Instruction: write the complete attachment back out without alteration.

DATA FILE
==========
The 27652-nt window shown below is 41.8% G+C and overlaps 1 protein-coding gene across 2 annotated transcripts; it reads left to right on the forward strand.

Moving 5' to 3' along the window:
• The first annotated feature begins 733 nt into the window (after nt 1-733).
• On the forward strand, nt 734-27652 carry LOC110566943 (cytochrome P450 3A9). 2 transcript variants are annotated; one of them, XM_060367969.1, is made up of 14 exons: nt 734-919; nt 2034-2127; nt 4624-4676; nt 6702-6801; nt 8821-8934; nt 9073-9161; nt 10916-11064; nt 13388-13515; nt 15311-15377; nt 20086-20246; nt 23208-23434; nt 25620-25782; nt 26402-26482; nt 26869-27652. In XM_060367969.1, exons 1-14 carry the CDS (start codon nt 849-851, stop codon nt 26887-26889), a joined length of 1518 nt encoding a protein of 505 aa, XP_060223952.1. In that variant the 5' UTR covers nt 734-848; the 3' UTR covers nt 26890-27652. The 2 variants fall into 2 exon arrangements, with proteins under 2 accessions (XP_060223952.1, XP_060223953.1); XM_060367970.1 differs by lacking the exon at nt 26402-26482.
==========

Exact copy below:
The 27652-nt window shown below is 41.8% G+C and overlaps 1 protein-coding gene across 2 annotated transcripts; it reads left to right on the forward strand.

Moving 5' to 3' along the window:
• The first annotated feature begins 733 nt into the window (after nt 1-733).
• On the forward strand, nt 734-27652 carry LOC110566943 (cytochrome P450 3A9). 2 transcript variants are annotated; one of them, XM_060367969.1, is made up of 14 exons: nt 734-919; nt 2034-2127; nt 4624-4676; nt 6702-6801; nt 8821-8934; nt 9073-9161; nt 10916-11064; nt 13388-13515; nt 15311-15377; nt 20086-20246; nt 23208-23434; nt 25620-25782; nt 26402-26482; nt 26869-27652. In XM_060367969.1, exons 1-14 carry the CDS (start codon nt 849-851, stop codon nt 26887-26889), a joined length of 1518 nt encoding a protein of 505 aa, XP_060223952.1. In that variant the 5' UTR covers nt 734-848; the 3' UTR covers nt 26890-27652. The 2 variants fall into 2 exon arrangements, with proteins under 2 accessions (XP_060223952.1, XP_060223953.1); XM_060367970.1 differs by lacking the exon at nt 26402-26482.